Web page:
9. ^ a b Moed, L.; Shwayder, T. A.; Chang, M. W. (2001). "Cantharidin revisited: A blistering defense of an ancient medicine" (PDF). Archives of Dermatology 137 (10): 1357–1360. PMID 11594862. 
  10. ^ Shamloul, R. (2010). "Natural aphrodisiacs". The Journal of Sexual Medicine 7 (1 Pt 1): 39–49. doi:10.1111/j.1743-6109.2009.01521.x. PMID 19796015. 
  11. ^ Sandroni, P. (2001). "Aphrodisiacs past and present: A historical review". Clinical Autonomic Research 11 (5): 303–307. doi:10.1007/BF02332975. PMID 11758796. "Cantharidin ("Spanish fly") is a chemical with vesicant properties derived from blister beetles, which have been used for millennia as a sexual stimulant by both sexes [22]. Its mode of action is by inhibition of phosphodiesterase and protein phosphatase activity and stimulation of β-receptors, inducing vascular congestion and inflammation. Morbidity from its abuse is significant. The gastrointestinal tract sustains the brunt of toxicity, resulting in fatal hemorrhages. Renal toxicity is a result of its renal excretion, which may lead to acute tubular necrosis. Cardiac effects are most likely due to hemorrhagic shock, but they also can be due to myofibril degeneration, mitochondrial swelling, and pericardial and subendocardial hemorrhages." 
  12. ^ "Blister Beetle Poisoning / Cantharidin toxicosis". Retrieved 2010-12-31. 
  13. ^ Bertaux, B.; Prost, C.; Heslan, M.; Dubertret, L. (1988). "Cantharide acantholysis: endogenous protease activation leading to desmosomal plaque dissolution". British Journal of Dermatology 118 (2): 157–165. doi:10.1111/j.1365-2133.1988.tb01769.x. PMID 3279999. 
  14. ^ Ghaffarifar, F. (2010). "Leishmania major: In vitro and in vivo anti-leishmanial effect of cantharidin". Experimental Parasitology 126 (2): 126–129. doi:10.1016/j.exppara.2010.04.004. PMID 20435039.  edit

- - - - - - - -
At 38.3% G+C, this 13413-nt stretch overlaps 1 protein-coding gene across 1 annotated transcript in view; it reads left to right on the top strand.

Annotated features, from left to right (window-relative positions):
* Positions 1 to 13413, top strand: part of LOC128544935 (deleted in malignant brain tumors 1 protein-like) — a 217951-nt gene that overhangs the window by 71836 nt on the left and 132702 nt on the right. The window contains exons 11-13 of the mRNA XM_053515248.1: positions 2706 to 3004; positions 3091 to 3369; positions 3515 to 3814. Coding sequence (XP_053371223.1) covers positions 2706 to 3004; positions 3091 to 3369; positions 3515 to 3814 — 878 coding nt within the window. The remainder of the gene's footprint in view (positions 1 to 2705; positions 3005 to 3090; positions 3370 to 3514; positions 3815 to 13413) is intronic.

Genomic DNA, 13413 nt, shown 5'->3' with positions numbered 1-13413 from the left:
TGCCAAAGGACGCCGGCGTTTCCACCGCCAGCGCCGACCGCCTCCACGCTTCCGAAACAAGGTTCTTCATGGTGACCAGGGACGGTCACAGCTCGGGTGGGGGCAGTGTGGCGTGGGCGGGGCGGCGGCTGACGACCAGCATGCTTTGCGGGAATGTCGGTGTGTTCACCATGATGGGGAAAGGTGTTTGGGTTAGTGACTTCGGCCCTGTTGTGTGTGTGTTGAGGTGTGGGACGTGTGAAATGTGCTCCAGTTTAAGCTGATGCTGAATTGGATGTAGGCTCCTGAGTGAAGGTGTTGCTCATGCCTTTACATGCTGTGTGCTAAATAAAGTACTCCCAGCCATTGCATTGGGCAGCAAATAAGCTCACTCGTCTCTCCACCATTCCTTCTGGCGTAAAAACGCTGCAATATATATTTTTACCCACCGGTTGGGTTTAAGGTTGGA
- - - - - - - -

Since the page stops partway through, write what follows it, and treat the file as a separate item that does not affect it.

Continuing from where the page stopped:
15. ^ Ratcliffe, N. A.; Mello, C. B.; Garcia, E. S.; Butt, T. M.; Azambuja, P. (2011). "Insect natural products and processes: New treatments for human disease". Insect Biochemistry and Molecular Biology 41 (10): 747–769. doi:10.1016/j.ibmb.2011.05.007. PMID 21658450.  edit
  16. ^ Chen, Y. N.; Cheng, C. C.; Chen, J. C.; Tsauer, W.; Hsu, S. L. (2003). "Norcantharidin-induced apoptosis is via the extracellular signal-regulated kinase and c-Jun-NH2-terminal kinase signaling pathways in human hepatoma HepG2 cells". British Journal of Pharmacology 140 (3): 461–470. doi:10.1038/sj.bjp.0705461. PMC 1574052. PMID 12970086.  edit
  17. ^ Zhang, C.; Peng, Y.; Wang, F.; Tan, X.; Liu, N.; Fan, S.; Wang, D.; Zhang, L.; Liu, D.; Wang, T.; Wang, S.; Zhou, Y.; Su, Y.; Cheng, T.; Zhuang, Z.; Shi, C. (2010). "A synthetic cantharidin analog for the enhancement of doxorubicin suppression of stem cell-derived aggressive sarcoma". Biomaterials 31 (36): 9535–9543. doi:10.1016/j.biomaterials.2010.08.059. PMID 20875681.  edit
  18. ^ Dorn, D. C.; Kou, C. A.; Png, K. J.; Moore, M. A. S. (2009). "The effect of cantharidins on leukemic stem cells". International Journal of Cancer 124 (9): 2186–2199. doi:10.1002/ijc.24157. PMID 19123473.  edit
  19. ^ Li, W.; Xie, L.; Chen, Z.; Zhu, Y.; Sun, Y.; Miao, Y.; Xu, Z.; Han, X. (2010). "Cantharidin, a potent and selective PP2A inhibitor, induces an oxidative stress-independent growth inhibition of pancreatic cancer cells through G2/M cell-cycle arrest and apoptosis". Cancer Science 101 (5): 1226–1233. doi:10.1111/j.1349-7006.2010.01523.x. PMID 20331621.  edit

External links[edit]